News

Socialist in Strong Position to Win French Presidency

Socialist Party candidate for the presidential election Francois Hollande, left, and current President and conservative candidate for re-election Nicolas Sarkozy , right, pose before a televised debate in Paris, May, 2, 2012.
Socialist Party candidate for the presidential election Francois Hollande, left, and current President and conservative candidate for re-election Nicolas Sarkozy , right, pose before a televised debate in Paris, May, 2, 2012.

France holds its presidential runoff election Sunday, with Socialist challenger Francois Hollande expected to defeat incumbent Nicolas Sarkozy.

The latest opinion polls indicate President Sarkozy has narrowed the gap behind his Socialist rival, but Hollande is still expected to emerge victorious.

In office five years, President Sarkozy has faced criticism for his handling of the economy, as well as his brash style.

Council on Foreign Relations analyst Charles Kupchan says the president has lost the popularity he once enjoyed.

"Sarkozy promised what he called 'a rupture' - a break with the past, a liberalization of the French marketplace," he said. "And he has made some incremental steps to tax reform and to try to liberalize the labor market, and he has raised the retirement age - but French growth is really stuck in neutral.  And the second thing is that Sarkozy seems to have lost his political touch.  Many, many French voters see him as insufficiently 'presidential' - he is down in the trenches.  They see him as hyperactive and unable to stick to a steady course."

Hollande is a veteran politician who headed the Socialist Party for several years, but he has never held a top government post.  Friday marked his and Sarkozy's final day of campaigning.

"Don't imagine that your problems will dissipate, evaporate suddenly with the outgoing candidate.  No, we will have to work together," said Hollande. "I can't disappoint you, that's why I have promised nothing in this campaign that I am not able to live up to.  You will not be disappointed, you will not be forgotten.  You will be defended, you will be respected because what constitutes our strength, yours and mine, is that you will respect your next president and the next head of state will respect each and everyone one of you for whatever you are, citizens of the Republic.  Together on the sixth of May, long live the Republic, long live France."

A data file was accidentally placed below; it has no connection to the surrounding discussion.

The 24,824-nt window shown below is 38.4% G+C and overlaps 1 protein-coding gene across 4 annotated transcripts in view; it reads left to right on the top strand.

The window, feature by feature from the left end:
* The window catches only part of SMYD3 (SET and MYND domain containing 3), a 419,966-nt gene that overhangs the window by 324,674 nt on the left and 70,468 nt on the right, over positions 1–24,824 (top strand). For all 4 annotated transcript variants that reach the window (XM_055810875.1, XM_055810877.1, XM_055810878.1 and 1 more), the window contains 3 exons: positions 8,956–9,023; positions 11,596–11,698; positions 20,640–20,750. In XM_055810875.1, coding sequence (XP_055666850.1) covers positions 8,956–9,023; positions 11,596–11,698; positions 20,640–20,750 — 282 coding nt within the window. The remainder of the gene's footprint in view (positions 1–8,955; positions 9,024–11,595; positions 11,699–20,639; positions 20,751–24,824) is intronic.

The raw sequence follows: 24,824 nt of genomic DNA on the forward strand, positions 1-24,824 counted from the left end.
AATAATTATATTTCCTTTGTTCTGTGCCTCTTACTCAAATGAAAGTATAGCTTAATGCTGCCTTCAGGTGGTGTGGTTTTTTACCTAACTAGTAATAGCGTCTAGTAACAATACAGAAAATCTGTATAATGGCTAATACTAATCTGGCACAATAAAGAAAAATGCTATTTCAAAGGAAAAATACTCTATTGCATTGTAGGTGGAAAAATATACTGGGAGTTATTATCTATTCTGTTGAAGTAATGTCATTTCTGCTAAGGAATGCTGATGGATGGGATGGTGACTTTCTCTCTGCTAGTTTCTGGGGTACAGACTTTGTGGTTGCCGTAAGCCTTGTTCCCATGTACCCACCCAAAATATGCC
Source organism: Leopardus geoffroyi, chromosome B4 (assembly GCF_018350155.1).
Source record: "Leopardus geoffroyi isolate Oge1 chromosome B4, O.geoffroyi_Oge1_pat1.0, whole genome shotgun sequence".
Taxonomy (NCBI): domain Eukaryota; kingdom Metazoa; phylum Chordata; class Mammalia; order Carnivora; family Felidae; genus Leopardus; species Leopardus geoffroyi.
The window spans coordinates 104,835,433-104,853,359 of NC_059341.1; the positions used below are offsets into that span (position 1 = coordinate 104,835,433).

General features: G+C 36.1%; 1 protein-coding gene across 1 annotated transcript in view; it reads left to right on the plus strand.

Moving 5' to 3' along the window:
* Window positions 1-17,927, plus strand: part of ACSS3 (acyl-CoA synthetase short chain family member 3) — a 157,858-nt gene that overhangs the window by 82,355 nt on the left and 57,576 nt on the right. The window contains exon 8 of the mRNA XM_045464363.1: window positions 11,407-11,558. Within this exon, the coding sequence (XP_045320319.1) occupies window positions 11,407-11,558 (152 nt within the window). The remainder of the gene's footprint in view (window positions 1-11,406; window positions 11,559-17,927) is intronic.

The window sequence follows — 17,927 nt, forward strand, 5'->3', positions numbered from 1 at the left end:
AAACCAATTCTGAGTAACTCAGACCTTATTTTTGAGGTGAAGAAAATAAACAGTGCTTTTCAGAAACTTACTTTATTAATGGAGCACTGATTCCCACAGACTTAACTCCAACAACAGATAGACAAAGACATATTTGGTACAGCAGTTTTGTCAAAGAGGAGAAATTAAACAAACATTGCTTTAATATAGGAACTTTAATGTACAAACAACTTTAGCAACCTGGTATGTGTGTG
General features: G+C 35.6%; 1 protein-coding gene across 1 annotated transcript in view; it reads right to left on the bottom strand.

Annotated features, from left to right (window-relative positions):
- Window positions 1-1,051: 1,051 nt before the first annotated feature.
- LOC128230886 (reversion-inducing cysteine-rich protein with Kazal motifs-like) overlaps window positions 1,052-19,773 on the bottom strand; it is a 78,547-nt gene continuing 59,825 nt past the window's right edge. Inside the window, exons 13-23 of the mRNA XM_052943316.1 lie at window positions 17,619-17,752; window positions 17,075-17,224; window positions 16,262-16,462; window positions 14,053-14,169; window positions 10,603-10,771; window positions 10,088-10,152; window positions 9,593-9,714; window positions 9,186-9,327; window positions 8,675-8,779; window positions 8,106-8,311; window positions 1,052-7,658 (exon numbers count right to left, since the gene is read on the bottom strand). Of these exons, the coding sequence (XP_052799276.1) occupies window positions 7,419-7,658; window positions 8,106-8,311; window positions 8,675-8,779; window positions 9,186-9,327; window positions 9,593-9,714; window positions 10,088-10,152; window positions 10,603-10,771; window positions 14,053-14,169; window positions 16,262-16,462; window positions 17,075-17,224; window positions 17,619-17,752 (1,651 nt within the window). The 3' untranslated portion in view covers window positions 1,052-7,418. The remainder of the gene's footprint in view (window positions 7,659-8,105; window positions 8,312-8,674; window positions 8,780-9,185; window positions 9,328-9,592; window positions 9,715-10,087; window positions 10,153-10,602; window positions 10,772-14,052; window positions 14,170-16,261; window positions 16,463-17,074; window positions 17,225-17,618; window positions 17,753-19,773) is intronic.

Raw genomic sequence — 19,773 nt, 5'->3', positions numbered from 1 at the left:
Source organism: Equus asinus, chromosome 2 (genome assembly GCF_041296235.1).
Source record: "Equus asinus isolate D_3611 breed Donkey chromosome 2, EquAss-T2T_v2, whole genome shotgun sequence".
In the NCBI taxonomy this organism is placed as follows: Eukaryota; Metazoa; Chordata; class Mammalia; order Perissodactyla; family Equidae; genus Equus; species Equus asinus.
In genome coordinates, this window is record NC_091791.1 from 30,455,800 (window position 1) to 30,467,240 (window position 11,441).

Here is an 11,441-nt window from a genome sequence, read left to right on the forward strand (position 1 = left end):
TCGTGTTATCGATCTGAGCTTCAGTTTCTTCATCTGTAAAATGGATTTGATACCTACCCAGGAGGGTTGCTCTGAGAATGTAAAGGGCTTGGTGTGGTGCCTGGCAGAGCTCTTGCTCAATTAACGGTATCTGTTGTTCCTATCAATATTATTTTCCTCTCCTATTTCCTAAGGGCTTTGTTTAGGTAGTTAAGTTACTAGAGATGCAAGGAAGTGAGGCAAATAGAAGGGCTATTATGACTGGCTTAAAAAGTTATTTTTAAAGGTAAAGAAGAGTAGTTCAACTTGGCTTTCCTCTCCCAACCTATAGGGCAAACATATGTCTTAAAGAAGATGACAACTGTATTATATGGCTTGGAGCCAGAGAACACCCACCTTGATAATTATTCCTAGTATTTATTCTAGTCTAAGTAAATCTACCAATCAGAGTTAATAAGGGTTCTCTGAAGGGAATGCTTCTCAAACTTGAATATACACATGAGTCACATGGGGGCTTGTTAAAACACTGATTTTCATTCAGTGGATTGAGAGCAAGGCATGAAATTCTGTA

Nicolas Sarkozy
François Hollande
Nicolas Sarkozy

 

  • Elected President of France in 2007
  • Raised France's legal retirement age from 60 to 62
  • Born in 1955 and raised in Paris
  • Married to former supermodel Carla Bruni
  • Committed to balancing France's budget by 2016
François Hollande

 

  • Has never held national government office
  • Called for 75% tax on France's richest people
  • Wants to cut president's salary by 30%
  • Born 1954 in Roen
  • Not married; former partner of Segolene Royal

The Socialist candidate's presidential bid received a boost Thursday, when former candidate, centrist Francois Bayrou, said he would vote for him.  Bayrou won 9 percent of the vote in the first round of the presidential elections last month.

President Sarkozy downplayed Bayrou's announcement at a campaign rally Friday.

"Each one of us, each one of us has the decision in our hands," he said. "Those who don't vote will let others decide for them.  Those who vote, will decide with their spirit and conscience, but they should not let others decide for them."

Meanwhile, far-right leader Marine Le Pen, who finished third in the first round of balloting last month, said she will not support either candidate in the runoff.

In a televised debate Wednesday, Hollande and Sarkozy accused each other of lying during exchanges on economic policies.  In campaigning, Hollande has blamed the president for France's unemployment rate of nearly 10 percent and called for sweeping changes to improve the nation's public finances.

This forum has been closed.
Comment Sorting
Comments
     
by: mart
May 06, 2012 3:03 PM
Vive la France, vive la république

by: White Devil
May 05, 2012 7:41 PM
Ffffft! Le Pen is going to kick both of these clowns around.

by: Thierry
May 05, 2012 2:18 PM
JM: "Oust Sarko from the Presidency". Unfortunately this is the leading simplistic idea floating around in the French streets. The global economic crisis will not just magically disappear because S goes out. You do not like his style but at least he kept France on the map. Besides being 'a la mode anti-Sarko', I am not sure what Hollande is really proposing. More spending? Protected jobs? This would have been ok under Mitterand, but in 2012 with a global market?

by: Lou Rodrigues
May 05, 2012 2:03 PM
How a Russian sounding name like "Nicolas Sarkozy" got elected as a French President in the last election, is beyond imagination. To me he always seemed very fake and untrustyworthy.

by: Johnnydoeist
May 05, 2012 10:18 AM
Good riddance to Nicolas "Ghetto Burner" Sarkozy. Instead of owning up to his failures, he tried to shift the blame of his shortcomings on immigrants, minorities and the labour unions.

by: Jean-Marc
May 05, 2012 8:41 AM
I'm about to vote to oust "Sarko" from the Presidency, mostly because he didn't act properly during his 5-years term and shows no sign of remorse. For 5 years, he displayed his contempt of ordinary citizens and his servility to the rich, he attempted to seize control of the Media and Justice, and now he blames the unemployed, the immigrants and the labour unions for the economic crisis.